Property Directory is an online database of accommodation providers that we built pretty much by hand over a considerable period of time. It includes hundreds of thousands of hotels, motels, B&B’s, serviced apartments and other forms of rental accommodation, right around the globe.
But when it comes to providing a great meta search engine for accommodation Property Directory is only part of the story. Think about it: a user submits their search criteria, which you then need to submit to an array of hotel booking services, then collate the results and present them back to the user.
But if booking service X and booking service Y both return results for, say, the Green Dragon Inn, Hobbiton, you need to be able to identify that you have a duplicate so you can merge the results. If you don’t, the hotel will appear twice in your results which is sucky UX.
The deduplication process is a real head-scratcher. Attempting to do it programmatically is dangerous because the name and address won’t always match: “The Green Dragon, Back Lane, Hobbiton” from one supplier is “Green Dragon Inn, Hobbiton, The Shire” from a different supplier. It’s hard to imagine a lexical analysis we could program to spot the duplicates every time (and not get any false-positives). In fact it’s really hard; we tried the same thing a few years ago and abandoned it.
That was before we discovered Amazon Mechanical Turk (MTurk). MTurk provides a marketplace where businesses can ask questions which require human intelligence in return for a small reward.
A Human Intelligence Task (HIT) can be identifying objects in photos or videos, performing data de-duplication, transcribing audio recordings, or researching data details. Traditionally, tasks like this have been accomplished by hiring a large temporary workforce (which is time consuming, expensive, and difficult to scale) or have gone undone.
So we employed MTurk to create HITs where we ask if a pair of properties are actually duplicates. We request 5 answers for each HIT, so that we can be confident if we get a consensus. For example, if 4 answers say "Yes" and 1 says "No", then we conclude that the answer to the HIT is "Yes".
As there are likely to be many HITs being created, we use Cheddar's implementation of a Process Tracker (AbstractProcess). A Process Tracker stores data regarding what is being tracked and is stateful. The states are user defined (for example - Initiated, Processing, Completed, etc). Extend the AbstractProcess class for your own implementation of a Process Tracker.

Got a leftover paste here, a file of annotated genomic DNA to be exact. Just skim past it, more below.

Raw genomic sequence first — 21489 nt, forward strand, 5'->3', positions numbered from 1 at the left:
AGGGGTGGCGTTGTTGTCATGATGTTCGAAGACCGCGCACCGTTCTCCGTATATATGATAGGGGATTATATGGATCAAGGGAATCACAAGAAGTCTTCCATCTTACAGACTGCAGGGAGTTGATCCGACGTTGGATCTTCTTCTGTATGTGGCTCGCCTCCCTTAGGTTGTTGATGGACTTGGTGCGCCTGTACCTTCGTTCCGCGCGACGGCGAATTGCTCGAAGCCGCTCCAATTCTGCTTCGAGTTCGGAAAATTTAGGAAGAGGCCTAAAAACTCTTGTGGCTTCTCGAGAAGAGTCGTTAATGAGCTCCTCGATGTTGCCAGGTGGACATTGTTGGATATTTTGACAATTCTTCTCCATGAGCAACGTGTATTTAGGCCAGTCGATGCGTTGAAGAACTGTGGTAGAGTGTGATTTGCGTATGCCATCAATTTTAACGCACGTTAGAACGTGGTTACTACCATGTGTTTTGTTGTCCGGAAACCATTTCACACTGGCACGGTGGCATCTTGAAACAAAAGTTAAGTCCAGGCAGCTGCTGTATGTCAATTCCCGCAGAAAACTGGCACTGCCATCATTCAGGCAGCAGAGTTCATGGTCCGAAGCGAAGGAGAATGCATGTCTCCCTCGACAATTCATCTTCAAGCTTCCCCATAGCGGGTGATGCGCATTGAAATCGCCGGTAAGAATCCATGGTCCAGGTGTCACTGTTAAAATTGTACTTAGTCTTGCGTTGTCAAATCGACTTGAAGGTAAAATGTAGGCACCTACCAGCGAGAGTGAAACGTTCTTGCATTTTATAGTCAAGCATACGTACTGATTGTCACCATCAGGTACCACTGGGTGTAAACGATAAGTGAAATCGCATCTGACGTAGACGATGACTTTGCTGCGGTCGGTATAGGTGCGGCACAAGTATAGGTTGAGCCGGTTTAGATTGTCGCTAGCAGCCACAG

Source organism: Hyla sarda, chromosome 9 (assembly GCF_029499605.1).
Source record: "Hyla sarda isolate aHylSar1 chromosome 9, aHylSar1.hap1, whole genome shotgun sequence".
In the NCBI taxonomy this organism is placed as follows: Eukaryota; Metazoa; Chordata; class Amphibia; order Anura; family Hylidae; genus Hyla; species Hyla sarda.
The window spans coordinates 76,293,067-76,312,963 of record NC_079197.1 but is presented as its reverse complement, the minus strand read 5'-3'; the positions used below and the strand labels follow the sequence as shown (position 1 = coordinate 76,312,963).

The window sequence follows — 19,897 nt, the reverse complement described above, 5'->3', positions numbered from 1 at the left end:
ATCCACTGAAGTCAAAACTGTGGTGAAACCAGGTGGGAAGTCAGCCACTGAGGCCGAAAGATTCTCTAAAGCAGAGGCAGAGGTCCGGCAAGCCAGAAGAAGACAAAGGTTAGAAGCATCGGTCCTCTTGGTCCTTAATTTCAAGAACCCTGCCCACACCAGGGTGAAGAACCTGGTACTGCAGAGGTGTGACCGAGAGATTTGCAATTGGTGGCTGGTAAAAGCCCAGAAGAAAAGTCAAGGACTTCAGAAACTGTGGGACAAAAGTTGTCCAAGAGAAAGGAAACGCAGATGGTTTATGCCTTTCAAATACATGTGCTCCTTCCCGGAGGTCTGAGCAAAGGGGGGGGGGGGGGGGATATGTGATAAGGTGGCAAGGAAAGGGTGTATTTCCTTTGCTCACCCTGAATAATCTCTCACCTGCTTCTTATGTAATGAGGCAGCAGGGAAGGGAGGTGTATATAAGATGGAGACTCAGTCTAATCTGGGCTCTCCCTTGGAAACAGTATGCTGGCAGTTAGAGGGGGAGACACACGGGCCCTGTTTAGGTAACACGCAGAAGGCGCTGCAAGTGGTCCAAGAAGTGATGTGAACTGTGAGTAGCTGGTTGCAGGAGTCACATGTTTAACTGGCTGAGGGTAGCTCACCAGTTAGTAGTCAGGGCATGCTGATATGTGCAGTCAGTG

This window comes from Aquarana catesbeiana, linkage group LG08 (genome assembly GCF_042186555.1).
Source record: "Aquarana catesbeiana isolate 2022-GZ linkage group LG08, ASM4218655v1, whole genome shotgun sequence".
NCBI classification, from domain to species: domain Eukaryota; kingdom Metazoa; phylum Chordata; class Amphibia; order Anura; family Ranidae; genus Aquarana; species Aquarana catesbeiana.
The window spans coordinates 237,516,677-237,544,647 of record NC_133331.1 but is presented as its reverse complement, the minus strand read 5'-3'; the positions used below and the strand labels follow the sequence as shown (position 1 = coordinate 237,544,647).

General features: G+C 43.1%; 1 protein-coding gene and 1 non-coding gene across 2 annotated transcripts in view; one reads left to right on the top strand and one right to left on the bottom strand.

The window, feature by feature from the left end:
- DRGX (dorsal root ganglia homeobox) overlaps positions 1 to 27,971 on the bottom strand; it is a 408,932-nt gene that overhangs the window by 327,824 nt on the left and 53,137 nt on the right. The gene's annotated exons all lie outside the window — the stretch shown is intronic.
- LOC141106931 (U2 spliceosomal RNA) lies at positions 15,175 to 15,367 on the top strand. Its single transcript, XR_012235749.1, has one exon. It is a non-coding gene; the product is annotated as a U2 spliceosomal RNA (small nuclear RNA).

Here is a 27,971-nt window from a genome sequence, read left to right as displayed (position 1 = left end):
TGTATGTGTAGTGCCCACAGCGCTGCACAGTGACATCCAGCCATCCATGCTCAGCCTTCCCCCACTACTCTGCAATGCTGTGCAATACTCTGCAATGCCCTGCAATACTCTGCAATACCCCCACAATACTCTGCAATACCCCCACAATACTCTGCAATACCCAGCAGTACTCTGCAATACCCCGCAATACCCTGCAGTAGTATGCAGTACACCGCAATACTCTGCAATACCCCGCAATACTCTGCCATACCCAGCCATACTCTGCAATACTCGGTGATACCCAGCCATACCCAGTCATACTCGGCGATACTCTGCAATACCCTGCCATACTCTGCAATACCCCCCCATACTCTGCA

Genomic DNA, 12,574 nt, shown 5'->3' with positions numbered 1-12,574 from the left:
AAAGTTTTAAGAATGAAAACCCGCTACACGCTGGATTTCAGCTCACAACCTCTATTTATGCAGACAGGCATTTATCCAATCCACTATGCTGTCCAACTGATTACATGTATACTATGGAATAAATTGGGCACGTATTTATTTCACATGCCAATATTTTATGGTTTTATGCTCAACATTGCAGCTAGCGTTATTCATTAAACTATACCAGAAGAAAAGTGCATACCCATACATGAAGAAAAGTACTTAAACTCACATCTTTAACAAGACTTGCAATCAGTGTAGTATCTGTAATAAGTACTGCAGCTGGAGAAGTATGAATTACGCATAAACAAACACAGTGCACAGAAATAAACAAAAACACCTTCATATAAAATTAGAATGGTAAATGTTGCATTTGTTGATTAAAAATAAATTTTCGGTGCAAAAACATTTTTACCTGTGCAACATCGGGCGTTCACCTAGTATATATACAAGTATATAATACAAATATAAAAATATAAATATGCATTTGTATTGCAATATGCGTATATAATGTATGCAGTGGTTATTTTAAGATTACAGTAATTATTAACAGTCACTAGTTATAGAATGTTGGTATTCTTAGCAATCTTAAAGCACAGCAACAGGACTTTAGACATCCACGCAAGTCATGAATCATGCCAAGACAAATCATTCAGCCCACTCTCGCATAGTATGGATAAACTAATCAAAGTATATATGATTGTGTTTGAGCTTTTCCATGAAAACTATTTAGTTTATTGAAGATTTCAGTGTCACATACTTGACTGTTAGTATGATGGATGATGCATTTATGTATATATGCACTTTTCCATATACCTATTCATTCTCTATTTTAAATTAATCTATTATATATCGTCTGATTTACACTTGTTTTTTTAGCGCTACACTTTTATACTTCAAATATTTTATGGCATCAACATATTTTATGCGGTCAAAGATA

Whilst the HITs are posted at MTurk and are answered in its own time, we needed a process that would actively check for which of the HITs are ready for review. Answers for such HITs could then be retrieved and the process tracker moved to the next state. One way would be to check the status of the HIT periodically until we have all the answers or it has expired.
Thankfully, MTurk provides a Notifications API as a more efficient way to keep track of a HIT. Notifications can be set up for any HIT type, specifying which type of HIT life cycle events need to be tracked. When MTurk detects an event that has been set up for notification, a message is sent to an email address or to an Amazon Simple Queue Service (Amazon SQS) queue.
As Cheddar has support for AWS, we specify the SQS queue name we want to receive messages on when sending notification to MTurk. The HIT lifecycle event of interest is "HITReviewable" i.e. when the HIT has been answered and is ready for review.
The process in action:
- When the System is not sure that two properties are the same it spawns a Process Tracker and creates a HIT with MTurk.
- The Process Tracker persists relevant information regarding the properties and the HIT id.
- A notification is then sent with the SQS queue name and event type for the HIT id.
- When the HIT is "reviewable", MTurk puts a message on the SQS queue.
- The System picks up the message and retrieves the HIT answer.
- The Process Tracker can then be set as "Complete".
This process takes advantage of Cheddar's event driven architecture and inherent AWS integration. Leveraging the framework we were able to save valuable processing time for a fraction of the cost/effort. And MTurk gives us the unique ability to solve a challenging task by tapping programmatically into a huge pool of intelligent human resources.